Over the years, on the forums I frequent, the question has come up from time-to-time on how to dynamically evaluate expressions built at runtime. Often, the suggestions range from dynamic code compilation to creating expression evaluators. While these suggestions are not necessarily bad – they do have some drawbacks.
The main problem with dynamic code compilation, is that it is slow. This may not be an issue if you are only going to do one or two calculations – but, if you need to perform your calculations hundreds or thousands of times, then the performance hit can become significant. For example, on the MSDN Visual C# forum, I was recently involved in a thread where the original poster was using dynamic compilation to evaluate expressions thousands of times and was looking for ways to speed up the process. I suggested he try the method I am about to present here, and his processing time dropped from the approximately 7 hours to 49 seconds. Not bad.
The other method, creating an expression evaluator, suffers from complexity. It isn’t an easy task. Of course, there are enough examples and pre-built libraries to perform this task that no one should have to write such a beast anymore (except maybe as an exercise). But, why hunt down a third party library, when Microsoft has given us a built in expression evaluator? Well, sort of.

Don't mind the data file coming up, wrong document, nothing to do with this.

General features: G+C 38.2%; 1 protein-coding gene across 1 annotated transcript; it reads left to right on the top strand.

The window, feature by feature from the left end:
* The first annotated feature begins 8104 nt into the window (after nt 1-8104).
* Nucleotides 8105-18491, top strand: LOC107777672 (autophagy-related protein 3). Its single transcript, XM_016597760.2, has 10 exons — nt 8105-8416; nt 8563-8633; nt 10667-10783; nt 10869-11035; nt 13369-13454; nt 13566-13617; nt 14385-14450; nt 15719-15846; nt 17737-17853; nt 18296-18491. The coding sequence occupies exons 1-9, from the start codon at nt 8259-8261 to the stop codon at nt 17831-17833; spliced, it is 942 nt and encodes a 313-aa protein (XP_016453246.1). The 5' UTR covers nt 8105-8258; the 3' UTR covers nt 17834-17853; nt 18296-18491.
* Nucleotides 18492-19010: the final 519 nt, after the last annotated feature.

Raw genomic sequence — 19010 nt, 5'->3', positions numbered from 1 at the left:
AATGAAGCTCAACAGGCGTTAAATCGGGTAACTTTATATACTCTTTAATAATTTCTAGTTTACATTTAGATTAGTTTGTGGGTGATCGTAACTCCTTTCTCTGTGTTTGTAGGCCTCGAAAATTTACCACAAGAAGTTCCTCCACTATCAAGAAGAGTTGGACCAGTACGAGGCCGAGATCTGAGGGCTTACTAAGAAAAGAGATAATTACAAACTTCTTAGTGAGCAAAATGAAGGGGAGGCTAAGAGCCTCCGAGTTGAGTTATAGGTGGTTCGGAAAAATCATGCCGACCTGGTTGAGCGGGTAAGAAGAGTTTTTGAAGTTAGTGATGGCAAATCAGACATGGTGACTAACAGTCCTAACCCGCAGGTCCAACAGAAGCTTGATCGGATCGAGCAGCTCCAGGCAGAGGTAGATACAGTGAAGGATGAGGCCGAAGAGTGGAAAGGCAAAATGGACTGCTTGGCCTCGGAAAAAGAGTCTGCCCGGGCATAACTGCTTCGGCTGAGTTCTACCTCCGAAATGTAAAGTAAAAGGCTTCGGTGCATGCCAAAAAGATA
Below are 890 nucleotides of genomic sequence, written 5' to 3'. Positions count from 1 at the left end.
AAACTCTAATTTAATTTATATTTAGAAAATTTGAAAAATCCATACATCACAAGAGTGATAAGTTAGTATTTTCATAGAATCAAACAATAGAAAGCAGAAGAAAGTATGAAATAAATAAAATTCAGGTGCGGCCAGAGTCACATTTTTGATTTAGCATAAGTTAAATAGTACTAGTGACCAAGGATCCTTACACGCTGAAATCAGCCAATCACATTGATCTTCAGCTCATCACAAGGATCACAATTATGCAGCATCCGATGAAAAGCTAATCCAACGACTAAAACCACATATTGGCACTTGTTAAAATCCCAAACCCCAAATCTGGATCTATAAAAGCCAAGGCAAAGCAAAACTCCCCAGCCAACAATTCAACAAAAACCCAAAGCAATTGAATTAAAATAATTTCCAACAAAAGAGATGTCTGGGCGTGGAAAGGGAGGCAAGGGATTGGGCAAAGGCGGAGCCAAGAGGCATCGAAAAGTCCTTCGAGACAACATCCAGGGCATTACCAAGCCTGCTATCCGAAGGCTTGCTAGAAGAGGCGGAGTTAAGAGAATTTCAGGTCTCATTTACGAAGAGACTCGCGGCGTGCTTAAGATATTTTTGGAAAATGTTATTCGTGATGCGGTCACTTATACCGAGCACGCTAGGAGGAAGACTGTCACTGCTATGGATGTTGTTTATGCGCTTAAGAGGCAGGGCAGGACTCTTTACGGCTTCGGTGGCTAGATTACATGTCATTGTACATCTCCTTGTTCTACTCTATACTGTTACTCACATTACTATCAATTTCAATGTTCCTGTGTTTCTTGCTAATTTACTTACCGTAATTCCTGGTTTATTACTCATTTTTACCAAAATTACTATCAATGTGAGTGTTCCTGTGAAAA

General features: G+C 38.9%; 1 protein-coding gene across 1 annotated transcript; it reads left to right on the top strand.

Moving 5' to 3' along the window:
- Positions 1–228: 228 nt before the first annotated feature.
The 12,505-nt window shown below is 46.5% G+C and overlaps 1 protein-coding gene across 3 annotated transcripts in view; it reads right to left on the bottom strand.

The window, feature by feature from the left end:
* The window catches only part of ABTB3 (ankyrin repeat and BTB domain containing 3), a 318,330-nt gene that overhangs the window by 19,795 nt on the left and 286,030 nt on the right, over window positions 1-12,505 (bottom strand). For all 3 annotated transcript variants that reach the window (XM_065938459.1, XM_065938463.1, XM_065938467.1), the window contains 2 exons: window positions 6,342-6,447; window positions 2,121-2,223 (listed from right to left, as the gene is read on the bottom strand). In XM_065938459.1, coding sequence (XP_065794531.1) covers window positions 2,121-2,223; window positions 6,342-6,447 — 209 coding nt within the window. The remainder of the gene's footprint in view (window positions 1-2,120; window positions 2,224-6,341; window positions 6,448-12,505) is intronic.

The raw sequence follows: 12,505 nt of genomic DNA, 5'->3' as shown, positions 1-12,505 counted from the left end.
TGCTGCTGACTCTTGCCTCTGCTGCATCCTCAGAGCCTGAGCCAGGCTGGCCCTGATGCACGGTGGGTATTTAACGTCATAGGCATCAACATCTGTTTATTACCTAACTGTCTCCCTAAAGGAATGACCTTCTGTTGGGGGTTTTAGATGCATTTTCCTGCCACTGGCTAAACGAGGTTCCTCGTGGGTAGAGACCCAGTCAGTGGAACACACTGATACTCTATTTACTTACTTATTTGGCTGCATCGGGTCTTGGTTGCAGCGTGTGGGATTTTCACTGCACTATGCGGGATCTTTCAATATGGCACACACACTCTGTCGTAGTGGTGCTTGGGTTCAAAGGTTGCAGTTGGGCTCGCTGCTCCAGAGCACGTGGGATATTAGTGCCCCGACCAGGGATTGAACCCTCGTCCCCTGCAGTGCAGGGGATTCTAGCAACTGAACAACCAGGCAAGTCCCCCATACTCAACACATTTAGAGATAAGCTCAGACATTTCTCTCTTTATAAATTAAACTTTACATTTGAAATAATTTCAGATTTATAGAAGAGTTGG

The expression evaluation mechanism that I am referring to is the JScript Eval method. It seems that many do not realize that JScript is an official .NET language. I suspect that is because the IDE has no built in support for JScript.NET. Here is a method for creating a simple wrapper library to expose the JScript Eval method to your C# or VB program.
This example, is pretty simplistic – for example, the Calculate methods do not do any sort of checking to make sure that the expression passed is a valid mathematical expression. I used the System.String.Format method to illustrate one way of getting values into an expression to be evaluated. It should be noted that this method will not only evaluate mathematical expressions, but arbitrary JScript code. As long as you are using a version of .NET >= 1.1, then this shouldn’t be much of an issue because unless you pass the string “unsafe” to the optional second parameter of the JScript Eval method, then the code will run in a limited security context. If you decide to ever use the Eval method with the “unsafe” option, then you will want to make sure that all of your strings are obtained from a trusted source.